humansofnewyork:

"I take my meds but I still have bad days. I know the moment I wake up if it’s going to be a bad day. I’m really fidgety and distracted and resentful. I can’t even sit out here on bad days. I get too resentful when people walk by and don’t help. I know it doesn’t make sense, and that I don’t have a right to be resentful, but I still get angry. I can’t keep a job because of the bad days. I just get too verbal when I’m agitated. I don’t even realize I’m doing it. I realize it later. But when it’s happening, I don’t know it’s happening. It’s like when I’m in the picture, I can’t see the picture."

humansofnewyork:

"I take my meds but I still have bad days. I know the moment I wake up if it’s going to be a bad day. I’m really fidgety and distracted and resentful. I can’t even sit out here on bad days. I get too resentful when people walk by and don’t help. I know it doesn’t make sense, and that I don’t have a right to be resentful, but I still get angry. I can’t keep a job because of the bad days. I just get too verbal when I’m agitated. I don’t even realize I’m doing it. I realize it later. But when it’s happening, I don’t know it’s happening. It’s like when I’m in the picture, I can’t see the picture."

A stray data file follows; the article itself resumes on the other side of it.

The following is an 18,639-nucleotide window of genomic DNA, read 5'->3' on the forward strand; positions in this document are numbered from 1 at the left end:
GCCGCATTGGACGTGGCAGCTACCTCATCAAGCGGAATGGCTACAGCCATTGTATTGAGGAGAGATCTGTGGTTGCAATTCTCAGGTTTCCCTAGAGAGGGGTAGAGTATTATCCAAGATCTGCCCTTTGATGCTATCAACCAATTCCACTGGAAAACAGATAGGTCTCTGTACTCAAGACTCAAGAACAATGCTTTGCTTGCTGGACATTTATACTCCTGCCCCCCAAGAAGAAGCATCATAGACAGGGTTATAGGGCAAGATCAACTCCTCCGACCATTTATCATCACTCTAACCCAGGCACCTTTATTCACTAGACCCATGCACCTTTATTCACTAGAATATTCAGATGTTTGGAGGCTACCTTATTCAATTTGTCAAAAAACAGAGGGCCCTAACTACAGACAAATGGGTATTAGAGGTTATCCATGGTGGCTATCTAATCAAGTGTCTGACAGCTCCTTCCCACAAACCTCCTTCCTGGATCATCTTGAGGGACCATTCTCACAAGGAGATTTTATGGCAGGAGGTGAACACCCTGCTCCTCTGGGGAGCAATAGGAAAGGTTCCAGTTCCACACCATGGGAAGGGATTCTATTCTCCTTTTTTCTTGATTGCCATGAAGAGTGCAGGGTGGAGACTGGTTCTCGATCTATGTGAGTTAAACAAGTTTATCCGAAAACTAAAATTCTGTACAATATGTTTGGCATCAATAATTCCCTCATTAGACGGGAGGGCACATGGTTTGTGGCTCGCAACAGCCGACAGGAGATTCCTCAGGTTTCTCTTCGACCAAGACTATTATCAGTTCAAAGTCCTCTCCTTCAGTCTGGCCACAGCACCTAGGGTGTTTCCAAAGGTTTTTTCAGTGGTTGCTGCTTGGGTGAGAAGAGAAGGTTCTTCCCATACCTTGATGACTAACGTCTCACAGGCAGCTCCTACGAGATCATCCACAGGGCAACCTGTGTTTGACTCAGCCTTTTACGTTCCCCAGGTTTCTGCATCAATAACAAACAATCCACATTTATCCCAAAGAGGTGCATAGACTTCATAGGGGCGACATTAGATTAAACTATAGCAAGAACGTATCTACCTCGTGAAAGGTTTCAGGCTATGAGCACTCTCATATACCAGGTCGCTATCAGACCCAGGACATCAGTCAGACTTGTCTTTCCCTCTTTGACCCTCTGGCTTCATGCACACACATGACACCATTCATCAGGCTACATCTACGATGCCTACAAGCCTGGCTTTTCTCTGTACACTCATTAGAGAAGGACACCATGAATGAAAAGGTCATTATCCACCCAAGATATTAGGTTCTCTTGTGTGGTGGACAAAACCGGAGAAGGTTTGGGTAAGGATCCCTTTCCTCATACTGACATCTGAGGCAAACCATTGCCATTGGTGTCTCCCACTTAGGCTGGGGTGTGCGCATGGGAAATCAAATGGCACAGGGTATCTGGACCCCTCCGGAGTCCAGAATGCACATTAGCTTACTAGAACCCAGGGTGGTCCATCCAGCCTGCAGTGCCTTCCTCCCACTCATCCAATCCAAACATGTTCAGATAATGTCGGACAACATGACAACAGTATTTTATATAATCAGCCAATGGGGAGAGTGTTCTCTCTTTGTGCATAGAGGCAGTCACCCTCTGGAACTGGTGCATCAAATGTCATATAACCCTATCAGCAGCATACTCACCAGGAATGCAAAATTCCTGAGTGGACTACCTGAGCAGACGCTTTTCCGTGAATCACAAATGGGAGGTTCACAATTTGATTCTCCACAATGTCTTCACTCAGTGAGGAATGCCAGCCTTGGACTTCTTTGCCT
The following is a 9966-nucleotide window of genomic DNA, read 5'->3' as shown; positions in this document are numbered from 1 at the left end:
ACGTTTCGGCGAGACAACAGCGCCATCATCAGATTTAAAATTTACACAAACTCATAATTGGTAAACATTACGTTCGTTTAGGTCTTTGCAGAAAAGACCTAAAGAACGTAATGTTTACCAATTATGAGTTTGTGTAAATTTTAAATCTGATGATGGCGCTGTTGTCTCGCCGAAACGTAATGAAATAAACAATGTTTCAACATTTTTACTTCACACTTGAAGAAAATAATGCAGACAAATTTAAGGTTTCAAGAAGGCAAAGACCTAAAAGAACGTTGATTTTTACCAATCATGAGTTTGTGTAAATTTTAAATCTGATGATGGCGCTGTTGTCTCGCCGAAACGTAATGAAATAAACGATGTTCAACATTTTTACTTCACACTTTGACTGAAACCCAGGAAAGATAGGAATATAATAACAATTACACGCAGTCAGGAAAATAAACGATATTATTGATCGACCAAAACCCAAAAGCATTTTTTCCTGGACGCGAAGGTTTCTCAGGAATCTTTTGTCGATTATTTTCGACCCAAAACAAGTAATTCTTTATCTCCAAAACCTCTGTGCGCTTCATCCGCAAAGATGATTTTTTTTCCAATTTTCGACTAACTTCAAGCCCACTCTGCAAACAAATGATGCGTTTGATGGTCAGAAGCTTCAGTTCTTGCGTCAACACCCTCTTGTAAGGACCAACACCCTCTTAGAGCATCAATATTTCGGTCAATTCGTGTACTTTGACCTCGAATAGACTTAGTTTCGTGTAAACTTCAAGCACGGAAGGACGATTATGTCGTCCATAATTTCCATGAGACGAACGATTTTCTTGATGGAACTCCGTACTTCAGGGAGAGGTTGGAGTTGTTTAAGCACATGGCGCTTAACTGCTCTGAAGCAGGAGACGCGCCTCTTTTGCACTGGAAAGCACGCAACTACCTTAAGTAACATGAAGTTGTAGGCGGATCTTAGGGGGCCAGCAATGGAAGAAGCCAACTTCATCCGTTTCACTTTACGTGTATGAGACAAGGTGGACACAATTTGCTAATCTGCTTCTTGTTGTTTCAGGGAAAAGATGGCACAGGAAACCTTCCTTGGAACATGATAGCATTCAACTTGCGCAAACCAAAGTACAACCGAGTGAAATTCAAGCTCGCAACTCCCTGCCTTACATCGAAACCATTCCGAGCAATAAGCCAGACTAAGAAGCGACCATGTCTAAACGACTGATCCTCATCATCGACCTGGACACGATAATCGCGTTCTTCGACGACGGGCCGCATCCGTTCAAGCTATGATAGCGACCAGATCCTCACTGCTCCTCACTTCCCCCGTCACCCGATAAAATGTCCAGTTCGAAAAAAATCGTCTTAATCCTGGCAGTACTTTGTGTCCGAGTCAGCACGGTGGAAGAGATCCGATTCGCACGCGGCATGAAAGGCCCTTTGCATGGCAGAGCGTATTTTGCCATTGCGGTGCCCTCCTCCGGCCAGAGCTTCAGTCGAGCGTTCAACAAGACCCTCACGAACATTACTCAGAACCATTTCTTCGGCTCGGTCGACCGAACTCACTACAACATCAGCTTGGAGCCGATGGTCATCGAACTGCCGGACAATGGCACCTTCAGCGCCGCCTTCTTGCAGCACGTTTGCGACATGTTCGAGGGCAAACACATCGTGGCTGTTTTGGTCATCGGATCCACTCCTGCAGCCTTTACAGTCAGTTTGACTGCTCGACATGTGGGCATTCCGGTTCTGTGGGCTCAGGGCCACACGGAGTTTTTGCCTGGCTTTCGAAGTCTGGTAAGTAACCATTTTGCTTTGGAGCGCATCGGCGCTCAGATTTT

perspective insight humans humansofnewyork people life mental illness homelessness kindness

weirdvintage:

Mortado, The Human Fountain was born in Berlin and first exhibited himself there in 1929.  He had holes bored through both his hands and feet, and, when seated in a specially constructed chair, copper tubes were fed through the wounds.   Water flowed through them at a high pressure, making Mortado a “human fountain”.  
When he was not performing, he plugged his wounds with corks to keep them from healing.  He occasionally also performed in biblical Crucifixion reenactments, placing small “blood bags” in his wounds for realism, which his assistant would puncture when he nailed him.  
He is pictured here at Coney Island’s Dreamland Circus in 1930 (Sources 1, 2)

weirdvintage:

Mortado, The Human Fountain was born in Berlin and first exhibited himself there in 1929.  He had holes bored through both his hands and feet, and, when seated in a specially constructed chair, copper tubes were fed through the wounds.   Water flowed through them at a high pressure, making Mortado a “human fountain”.